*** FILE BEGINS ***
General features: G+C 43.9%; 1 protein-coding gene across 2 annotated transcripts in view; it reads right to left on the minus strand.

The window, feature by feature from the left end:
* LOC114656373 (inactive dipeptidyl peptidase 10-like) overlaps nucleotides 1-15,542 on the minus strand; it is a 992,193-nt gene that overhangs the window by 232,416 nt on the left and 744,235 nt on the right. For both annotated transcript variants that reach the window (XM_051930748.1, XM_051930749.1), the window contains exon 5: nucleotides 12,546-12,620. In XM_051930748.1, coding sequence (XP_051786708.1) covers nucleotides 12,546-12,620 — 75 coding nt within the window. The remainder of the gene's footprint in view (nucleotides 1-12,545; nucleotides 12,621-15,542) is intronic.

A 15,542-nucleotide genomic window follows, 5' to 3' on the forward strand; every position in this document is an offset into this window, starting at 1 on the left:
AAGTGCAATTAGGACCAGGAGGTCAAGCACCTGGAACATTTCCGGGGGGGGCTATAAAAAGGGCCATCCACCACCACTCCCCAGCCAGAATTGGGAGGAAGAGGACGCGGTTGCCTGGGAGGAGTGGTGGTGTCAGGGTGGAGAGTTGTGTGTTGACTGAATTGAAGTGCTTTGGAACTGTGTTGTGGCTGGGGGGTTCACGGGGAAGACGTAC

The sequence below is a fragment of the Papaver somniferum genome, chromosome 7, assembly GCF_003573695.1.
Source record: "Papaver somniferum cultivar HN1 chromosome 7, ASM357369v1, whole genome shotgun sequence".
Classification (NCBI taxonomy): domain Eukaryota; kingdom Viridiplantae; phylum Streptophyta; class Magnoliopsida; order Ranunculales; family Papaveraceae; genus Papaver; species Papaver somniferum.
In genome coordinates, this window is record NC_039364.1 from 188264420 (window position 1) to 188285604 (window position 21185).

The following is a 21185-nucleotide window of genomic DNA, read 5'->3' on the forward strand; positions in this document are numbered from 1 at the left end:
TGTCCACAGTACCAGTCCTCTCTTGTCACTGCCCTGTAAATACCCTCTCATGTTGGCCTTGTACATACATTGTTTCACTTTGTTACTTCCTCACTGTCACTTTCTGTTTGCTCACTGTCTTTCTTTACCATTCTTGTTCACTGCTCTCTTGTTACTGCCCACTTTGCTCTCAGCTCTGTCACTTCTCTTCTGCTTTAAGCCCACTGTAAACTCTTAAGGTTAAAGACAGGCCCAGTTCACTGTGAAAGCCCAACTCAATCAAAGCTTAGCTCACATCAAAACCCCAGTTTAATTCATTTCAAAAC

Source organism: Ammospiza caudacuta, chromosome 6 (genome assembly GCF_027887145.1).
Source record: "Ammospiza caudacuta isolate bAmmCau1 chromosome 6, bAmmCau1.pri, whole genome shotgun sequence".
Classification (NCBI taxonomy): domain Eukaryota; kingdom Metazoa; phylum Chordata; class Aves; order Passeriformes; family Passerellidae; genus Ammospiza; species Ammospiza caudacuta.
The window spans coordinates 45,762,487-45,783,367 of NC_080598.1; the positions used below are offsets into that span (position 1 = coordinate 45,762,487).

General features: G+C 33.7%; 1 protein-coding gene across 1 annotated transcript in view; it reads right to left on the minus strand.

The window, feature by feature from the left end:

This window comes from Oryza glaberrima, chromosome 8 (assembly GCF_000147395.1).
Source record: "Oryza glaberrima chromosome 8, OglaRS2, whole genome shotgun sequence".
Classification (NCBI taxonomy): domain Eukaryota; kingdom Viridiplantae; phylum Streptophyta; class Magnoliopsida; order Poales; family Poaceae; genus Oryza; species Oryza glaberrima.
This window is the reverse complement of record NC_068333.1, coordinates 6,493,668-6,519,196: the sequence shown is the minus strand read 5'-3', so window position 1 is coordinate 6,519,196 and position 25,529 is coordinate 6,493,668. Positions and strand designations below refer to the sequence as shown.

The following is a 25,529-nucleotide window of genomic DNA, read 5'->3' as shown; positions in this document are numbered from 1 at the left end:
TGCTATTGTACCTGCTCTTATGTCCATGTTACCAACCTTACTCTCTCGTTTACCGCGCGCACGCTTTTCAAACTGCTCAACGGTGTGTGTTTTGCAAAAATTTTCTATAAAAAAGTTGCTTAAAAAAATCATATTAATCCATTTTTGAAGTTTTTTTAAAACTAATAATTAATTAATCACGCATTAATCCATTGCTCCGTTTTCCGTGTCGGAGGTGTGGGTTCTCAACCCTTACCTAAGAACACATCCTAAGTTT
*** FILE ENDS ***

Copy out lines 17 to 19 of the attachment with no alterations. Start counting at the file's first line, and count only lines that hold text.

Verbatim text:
The window, feature by feature from the left end:

This window comes from Oryza glaberrima, chromosome 8 (assembly GCF_000147395.1).
Source record: "Oryza glaberrima chromosome 8, OglaRS2, whole genome shotgun sequence".